I'm wondering about a general procedure for checking that an object satisfies the universal property of tensor products. (Similar questions already asked seem to consider only special cases and use, to various extent, ad hoc solutions. I don't feel confident about my understanding of the general principles.)
Let $M$ and $N$ be modules over a ring $R$. Assume that we want to show that an abelian group, $T$, together with a bihomomorphism (aka bilinear map or balanced map) $\tau:M\times N\rightarrow T$, satisfies the universal property of tensor products. I would proceed in the following way:
- Consider an arbitrary bihomomorphism $\sigma:M\times N\rightarrow G$, where $G$ is an abelian group. We need to show that there is a unique group morphism $\sigma':T\rightarrow G$ fulfilling $\sigma'\circ\tau=\sigma$. This of course forces us to define, for $x\in M\times N$, $\sigma'(\tau(x))=\sigma(x)$.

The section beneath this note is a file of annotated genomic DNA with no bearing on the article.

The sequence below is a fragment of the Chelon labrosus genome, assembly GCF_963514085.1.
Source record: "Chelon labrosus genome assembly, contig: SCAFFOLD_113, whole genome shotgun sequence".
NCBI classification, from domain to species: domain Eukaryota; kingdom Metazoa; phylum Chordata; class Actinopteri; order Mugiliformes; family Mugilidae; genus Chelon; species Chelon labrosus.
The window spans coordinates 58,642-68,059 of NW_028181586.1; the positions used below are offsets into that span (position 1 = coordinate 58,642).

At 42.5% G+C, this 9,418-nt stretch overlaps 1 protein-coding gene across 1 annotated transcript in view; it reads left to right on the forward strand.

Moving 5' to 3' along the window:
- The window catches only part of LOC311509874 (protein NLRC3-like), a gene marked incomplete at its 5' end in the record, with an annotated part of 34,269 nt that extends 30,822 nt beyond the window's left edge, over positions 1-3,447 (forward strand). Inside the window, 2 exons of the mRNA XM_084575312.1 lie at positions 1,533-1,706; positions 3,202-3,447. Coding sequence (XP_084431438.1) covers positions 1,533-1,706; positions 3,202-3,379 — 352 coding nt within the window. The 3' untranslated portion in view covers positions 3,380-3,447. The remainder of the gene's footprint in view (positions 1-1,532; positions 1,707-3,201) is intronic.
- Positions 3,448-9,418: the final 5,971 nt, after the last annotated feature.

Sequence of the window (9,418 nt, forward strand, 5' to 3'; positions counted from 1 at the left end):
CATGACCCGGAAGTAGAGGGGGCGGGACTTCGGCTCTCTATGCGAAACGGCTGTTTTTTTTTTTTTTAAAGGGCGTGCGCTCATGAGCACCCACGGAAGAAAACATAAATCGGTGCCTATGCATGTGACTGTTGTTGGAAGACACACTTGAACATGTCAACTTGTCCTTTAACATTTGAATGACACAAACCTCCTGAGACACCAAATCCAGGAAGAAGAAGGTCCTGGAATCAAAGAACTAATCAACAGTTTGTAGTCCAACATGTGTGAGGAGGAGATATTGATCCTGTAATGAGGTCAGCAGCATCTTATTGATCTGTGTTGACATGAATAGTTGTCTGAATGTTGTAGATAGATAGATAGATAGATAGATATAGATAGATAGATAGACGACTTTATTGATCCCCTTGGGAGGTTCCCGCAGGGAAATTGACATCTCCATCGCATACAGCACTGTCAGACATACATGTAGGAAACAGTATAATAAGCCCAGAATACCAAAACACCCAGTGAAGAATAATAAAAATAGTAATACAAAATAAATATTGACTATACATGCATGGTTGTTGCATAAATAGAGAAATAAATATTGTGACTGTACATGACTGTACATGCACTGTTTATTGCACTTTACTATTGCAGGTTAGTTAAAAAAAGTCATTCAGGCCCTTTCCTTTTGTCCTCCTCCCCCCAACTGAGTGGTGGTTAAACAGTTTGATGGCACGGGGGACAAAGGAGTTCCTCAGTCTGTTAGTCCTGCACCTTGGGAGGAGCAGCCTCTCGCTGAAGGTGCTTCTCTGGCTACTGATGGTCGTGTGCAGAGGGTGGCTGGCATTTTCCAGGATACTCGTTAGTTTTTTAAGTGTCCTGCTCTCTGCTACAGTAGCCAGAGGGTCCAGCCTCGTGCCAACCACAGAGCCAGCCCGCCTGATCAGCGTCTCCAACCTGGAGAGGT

- Show that $\sigma'$ as given above is a well-defined map. This proves existence of the factorization.
- Show that $\sigma'$ is a group morphism.
- Show that the image of $\tau$ generates $T$ as a group. By the previous point, this shows uniqueness of the factorization.
My first question: Is the above a good general strategy (sufficient and irredundant)?
My second question: In the solution of problem 1 found in http://www2.math.uu.se/~khf/LoesM+H6.pdf a seemingly different approach is used, and it feels like several important things are omitted (for instance my step 3 above, and step 2 is not very clear either). Am I missing something here?
Thanks in advance!